Astros Morning Snippets: No more J.T. Realmuto rumors
By Cody Poage
The latest news around the Astros and baseball on February 8th, including a sudden stop to any rumors surrounding J.T. Realmuto and an impromptu celebration of Kyle Tucker believers at 501 Crawford Street in Houston. I partly joke about the second half of the previous line.
J.T. Realmuto to the Phillies
Obviously, the biggest baseball news of yesterday belonged to the Phillies, who acquired Realmuto from the Marlins. Here are all the moving parts:
- C J.T. Realmuto
- RHP Sixto Sanchez
- C Jorge Alfaro
- LHP Will Stewart
- $250,000 international bonus-pool money
Needless to say, the Astros will not be linked to Realmuto for a long time, if ever again. Houston will now undoubtedly roll with Max Stassi and Robinson Chirinos at their two major league catchers with Garrett Stubbs waiting at Round Rock.
Former Astro Hunter Pence signs MiLB deal with the Rangers
Although he hasn’t played for the Astros since the 2011 season, Hunter Pence will always be fondly remembered in Houston. He was one of the few bright spots on the roster when the club started to decline roughly ten years ago. Now, he hopes to continue his major league career with his hometown Rangers, who signed him to a minor league contract with an invite to Texas’ Spring Training.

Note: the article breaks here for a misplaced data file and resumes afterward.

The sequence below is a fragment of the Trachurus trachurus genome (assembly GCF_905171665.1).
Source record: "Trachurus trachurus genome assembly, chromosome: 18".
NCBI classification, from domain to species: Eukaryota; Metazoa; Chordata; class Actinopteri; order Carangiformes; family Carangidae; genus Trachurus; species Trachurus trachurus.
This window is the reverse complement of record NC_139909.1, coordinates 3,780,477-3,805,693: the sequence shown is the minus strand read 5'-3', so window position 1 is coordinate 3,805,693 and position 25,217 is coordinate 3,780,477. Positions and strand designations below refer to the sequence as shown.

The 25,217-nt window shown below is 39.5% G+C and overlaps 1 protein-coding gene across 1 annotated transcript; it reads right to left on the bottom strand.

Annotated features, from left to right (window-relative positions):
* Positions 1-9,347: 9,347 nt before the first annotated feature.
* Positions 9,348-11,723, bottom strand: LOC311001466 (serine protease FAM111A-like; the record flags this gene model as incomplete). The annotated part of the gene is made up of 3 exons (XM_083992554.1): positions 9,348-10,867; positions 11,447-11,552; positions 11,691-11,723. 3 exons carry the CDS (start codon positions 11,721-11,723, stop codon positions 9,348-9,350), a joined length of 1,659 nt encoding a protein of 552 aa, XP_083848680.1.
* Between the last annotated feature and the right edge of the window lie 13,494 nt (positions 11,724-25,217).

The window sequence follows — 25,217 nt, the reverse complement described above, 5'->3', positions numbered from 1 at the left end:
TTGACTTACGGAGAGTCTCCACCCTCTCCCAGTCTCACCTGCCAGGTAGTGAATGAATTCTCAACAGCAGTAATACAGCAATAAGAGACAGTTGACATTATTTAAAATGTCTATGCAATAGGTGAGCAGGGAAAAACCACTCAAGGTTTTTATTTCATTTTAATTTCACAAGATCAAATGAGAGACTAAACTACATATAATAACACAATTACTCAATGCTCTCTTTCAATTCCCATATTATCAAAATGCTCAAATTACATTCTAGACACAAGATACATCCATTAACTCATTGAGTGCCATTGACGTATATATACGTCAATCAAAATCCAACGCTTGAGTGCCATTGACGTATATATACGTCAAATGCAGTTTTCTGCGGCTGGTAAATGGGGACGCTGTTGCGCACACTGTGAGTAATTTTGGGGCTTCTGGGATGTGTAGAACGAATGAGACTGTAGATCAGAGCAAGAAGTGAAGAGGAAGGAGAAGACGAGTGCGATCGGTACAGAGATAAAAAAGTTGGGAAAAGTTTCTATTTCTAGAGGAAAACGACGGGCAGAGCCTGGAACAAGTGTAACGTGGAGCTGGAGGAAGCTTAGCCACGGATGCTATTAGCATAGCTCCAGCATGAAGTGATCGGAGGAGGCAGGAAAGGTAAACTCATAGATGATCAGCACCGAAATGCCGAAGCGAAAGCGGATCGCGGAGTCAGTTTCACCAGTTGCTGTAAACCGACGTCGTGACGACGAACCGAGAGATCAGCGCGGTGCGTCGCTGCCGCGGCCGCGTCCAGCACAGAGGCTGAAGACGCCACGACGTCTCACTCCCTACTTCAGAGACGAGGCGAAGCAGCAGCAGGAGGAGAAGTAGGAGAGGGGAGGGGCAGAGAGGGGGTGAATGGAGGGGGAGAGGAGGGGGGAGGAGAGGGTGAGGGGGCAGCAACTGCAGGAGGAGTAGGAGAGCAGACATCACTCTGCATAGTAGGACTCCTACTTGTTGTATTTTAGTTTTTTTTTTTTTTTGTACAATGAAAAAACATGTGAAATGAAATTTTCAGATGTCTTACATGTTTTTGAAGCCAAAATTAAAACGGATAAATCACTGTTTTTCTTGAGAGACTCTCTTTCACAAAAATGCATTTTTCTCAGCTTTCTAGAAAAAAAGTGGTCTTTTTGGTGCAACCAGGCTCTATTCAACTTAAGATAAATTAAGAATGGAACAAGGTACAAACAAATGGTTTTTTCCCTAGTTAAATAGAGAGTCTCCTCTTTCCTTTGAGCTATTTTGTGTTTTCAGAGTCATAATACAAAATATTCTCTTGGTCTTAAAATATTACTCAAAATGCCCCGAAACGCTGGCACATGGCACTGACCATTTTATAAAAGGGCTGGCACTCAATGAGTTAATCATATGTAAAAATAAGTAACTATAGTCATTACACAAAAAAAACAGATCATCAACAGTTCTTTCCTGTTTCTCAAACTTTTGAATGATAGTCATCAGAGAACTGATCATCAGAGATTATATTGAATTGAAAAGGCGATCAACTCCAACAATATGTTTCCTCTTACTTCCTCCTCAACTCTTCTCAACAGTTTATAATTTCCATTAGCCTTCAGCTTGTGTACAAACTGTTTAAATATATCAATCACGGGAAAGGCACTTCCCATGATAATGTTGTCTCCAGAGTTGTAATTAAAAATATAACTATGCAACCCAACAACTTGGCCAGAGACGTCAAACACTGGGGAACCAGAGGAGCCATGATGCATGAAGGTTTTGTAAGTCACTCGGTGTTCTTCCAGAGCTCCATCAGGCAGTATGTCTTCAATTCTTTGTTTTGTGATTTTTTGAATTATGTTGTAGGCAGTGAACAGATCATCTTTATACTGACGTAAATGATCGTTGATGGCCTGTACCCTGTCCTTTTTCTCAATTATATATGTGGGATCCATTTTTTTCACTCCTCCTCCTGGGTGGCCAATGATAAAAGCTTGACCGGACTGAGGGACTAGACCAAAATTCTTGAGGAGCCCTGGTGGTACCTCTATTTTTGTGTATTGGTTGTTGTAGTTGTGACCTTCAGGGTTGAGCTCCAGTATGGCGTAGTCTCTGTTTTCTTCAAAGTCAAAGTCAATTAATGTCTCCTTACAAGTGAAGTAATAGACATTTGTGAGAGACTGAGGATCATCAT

Goodbye to the Disabled List, hello to the Injured List
As noted here by Jeff Passan of ESPN, Major League Baseball has decided to rebrand the “Disabled List” as the “Injured List.” Here is the prime reason behind the change:
"The league will make the change out of concern that the term “disabled” for injured players falsely conflates disabilities with injuries and an inability to participate in sports."
Although I personally never had an issue with the name itself, I do understand where others are coming from. Honestly, the purpose of the DL was for primarily for injuries, so its new name does make sense. But I would argue that the inactive list would be an even more appropriate name.
RIP Frank Robinson
Hall of Famer Frank Robinson, one of the best players in baseball history and the first African-American manager in Major League Baseball history, passed away on February 7th at the age of 83. Primarily known for his playing years with the Reds (1956-65) and Orioles (1966-71), Robinson is currently ranked 10th on the all-time home run list with 586. He is also the only player to ever win the MVP award in both the AL and the NL. Following his playing days, which ended in 1976, Robison would manage four teams — the Indians, Giants, Orioles, and Expos/Nationals — at various times in the proceeding decades through the 2006 season. Truly a sad day for baseball.